Bridges of the past, present and future and the Karen Burt Award, London

4 November, 2015 | 18:00 - 21:00

ICE members are welcome to join this lecture, brought to you by the Women in Engineering Society
ICE members are welcome to join this lecture, brought to you by the Women in Engineering Society

About this event

Past bridge designs will be discussed by Sue Threader MICE, Clerk of the Rochester Bridge Trust, who will tell us more about the history of bridges and the Bridge Trust itself.

Sandi Rhys Jones will talk about the bridges of the present day, focusing on the Waterloo Bridge, sometimes called the Ladies Bridge, which was built during the Second World War by women construction workers.

Caroline Tong MICE will consider bridges of the future which will look to provide more than just connectivity. Technical advances are likely to be small but a greater focus is being given to providing user experiences, some more challenging than others.

There is also a heightened emphasis on increasing prosperity through simple provision in developing countries but far more widely in the developed world.

Karen Burt Award

Note that, in addition to the lecture, the prestigious Karen Burt Award will be given out this evening. Please see the tab on the right for more information.


The lecture will be chaired by Dana Skelley MICE, Director of Asset Management, Transport for London.

Please register to attend (free of charge) using the 'book now' buttons.

Karen Burt Award

This year's winner of one of the most prestigious prizes in engineering is a born problem solver and champion of engineering for women and girls.

Helen Randell
Helen Randell

Helen Randell, a chartered civil engineer who graduated only five years ago, started acting as an ambassador for the engineering profession while she was still a student at Cambridge. Since then she has worked on major projects with Interserve Construction including Severn Trent Water, Glasgow Energy from Waste Scheme, motorway and A-road new junctions and widening and Hereford and Worcestershire Energy from Waste Scheme.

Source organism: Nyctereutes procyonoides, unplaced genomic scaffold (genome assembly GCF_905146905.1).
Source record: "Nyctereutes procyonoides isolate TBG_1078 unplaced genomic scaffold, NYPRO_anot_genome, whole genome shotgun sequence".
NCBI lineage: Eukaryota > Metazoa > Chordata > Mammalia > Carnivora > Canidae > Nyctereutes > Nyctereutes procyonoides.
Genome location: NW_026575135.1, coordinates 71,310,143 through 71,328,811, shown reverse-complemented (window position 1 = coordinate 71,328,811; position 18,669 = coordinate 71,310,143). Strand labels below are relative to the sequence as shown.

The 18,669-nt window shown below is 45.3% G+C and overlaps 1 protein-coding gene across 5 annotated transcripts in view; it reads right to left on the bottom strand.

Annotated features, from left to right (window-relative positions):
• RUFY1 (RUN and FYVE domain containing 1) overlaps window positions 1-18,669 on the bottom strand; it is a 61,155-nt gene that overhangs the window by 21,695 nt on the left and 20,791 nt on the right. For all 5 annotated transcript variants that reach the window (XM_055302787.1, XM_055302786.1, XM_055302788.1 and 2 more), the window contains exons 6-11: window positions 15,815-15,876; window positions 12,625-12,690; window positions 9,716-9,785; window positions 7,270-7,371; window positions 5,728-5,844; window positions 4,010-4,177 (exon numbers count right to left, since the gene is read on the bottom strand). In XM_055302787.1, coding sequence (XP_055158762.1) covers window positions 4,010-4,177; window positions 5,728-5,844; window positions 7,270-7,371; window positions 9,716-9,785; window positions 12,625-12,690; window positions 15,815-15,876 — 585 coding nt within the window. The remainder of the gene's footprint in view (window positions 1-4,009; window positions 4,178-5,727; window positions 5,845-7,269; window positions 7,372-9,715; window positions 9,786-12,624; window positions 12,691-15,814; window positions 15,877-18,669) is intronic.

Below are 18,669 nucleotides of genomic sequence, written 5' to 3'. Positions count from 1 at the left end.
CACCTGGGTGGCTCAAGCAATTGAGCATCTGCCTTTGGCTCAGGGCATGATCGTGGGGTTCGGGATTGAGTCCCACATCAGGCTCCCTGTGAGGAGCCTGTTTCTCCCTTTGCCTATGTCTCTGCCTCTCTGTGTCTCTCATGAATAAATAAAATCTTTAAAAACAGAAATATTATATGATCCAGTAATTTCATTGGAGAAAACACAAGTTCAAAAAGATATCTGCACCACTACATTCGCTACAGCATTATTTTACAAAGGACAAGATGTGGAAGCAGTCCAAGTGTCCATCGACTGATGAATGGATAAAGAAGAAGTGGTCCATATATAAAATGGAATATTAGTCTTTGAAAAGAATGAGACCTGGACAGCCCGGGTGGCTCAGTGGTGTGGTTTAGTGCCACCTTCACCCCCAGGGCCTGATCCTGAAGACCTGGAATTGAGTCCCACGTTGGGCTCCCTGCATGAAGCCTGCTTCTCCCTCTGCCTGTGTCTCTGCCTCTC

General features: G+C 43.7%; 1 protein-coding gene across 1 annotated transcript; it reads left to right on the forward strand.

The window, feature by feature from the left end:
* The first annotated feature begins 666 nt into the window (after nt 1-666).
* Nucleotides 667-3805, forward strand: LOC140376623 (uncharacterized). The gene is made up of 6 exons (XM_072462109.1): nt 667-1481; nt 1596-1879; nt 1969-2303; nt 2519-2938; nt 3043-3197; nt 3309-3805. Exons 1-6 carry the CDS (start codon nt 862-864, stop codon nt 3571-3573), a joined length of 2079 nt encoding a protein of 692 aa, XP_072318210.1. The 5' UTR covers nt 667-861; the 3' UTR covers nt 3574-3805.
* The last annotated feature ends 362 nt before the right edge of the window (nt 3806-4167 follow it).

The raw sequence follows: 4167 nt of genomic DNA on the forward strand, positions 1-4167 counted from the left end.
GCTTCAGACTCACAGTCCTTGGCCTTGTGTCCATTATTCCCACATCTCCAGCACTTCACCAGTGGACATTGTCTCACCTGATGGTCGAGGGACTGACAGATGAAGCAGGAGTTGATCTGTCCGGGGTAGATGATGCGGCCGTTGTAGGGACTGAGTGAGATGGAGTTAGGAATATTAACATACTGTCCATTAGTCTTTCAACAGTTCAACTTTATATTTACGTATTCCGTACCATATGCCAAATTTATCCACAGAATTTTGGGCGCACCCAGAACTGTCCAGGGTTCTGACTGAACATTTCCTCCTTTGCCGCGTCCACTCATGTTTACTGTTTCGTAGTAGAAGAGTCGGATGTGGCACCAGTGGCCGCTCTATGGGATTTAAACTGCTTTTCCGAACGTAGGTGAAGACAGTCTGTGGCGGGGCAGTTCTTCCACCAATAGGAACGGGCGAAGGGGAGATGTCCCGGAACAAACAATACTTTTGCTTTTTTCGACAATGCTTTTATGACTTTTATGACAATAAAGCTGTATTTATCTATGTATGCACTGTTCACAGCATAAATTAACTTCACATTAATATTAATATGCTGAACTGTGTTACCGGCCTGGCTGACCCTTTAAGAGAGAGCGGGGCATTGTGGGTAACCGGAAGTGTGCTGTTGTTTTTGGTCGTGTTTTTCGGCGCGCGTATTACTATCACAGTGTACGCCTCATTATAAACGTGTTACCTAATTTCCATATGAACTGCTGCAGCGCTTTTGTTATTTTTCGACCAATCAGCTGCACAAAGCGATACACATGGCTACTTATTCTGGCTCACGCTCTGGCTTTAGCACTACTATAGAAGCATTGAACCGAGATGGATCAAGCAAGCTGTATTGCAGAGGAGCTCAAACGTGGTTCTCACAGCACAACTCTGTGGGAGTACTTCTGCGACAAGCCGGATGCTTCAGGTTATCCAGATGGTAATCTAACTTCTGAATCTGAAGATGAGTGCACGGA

Her work on these projects, coupled with a significant contribution to the promotion of engineering to young people and women in particular, has earned her a place on the roll call of winners of the Karen Burt Award, given by the Women's Engineering Society (WES) to honour the best of the year's newly qualified women engineers.

During her career, Helen has mentored many young people embarking on careers in engineering; presented at science fairs; given talks to schools and even developed her own school learning packs to introduce children to surveying, earthquakes, bridge building, water filtration and renewable energy. She continues to inspire young engineers through her new role at Buckingham Group Contracting Ltd while mentoring engineering apprentices.

Linda Maynard, chair of the judging panel for the award, said: "As in previous years the nominees were of an exceptional standard with very few marks separating the top four candidates. Helen's application was remarkable in all aspects of the judging criteria and all three judges agree she is a very worthy winner of the 2015 Award."

Helen said of her award: "I am thrilled and honoured to receive this prestigious award. I feel extremely fortunate that my love of problem solving has formed the basis of my career. It is so rewarding to have the opportunity to share my experiences with other young women and to know that some have been inspired to join the exciting and ever changing world of engineering where we really can make a difference."

Institution of Civil Engineers (ICE) Head of Education and Inspiration, John Laverty, added: "We are delighted to see Helen presented with this highly valued award - she is an articulate, engaging engineer who exudes passion and conviction.

Helen greatly impressed her professional review panel with her knowledge, aptitude and leadership potential, and she has impressed many others through her enthusiasm for ICE initiatives and her drive to inspire the next generation of female engineers. She is an outstanding example of a chartered civil engineer in every respect and will be an excellent role model for others on their path towards professional qualification."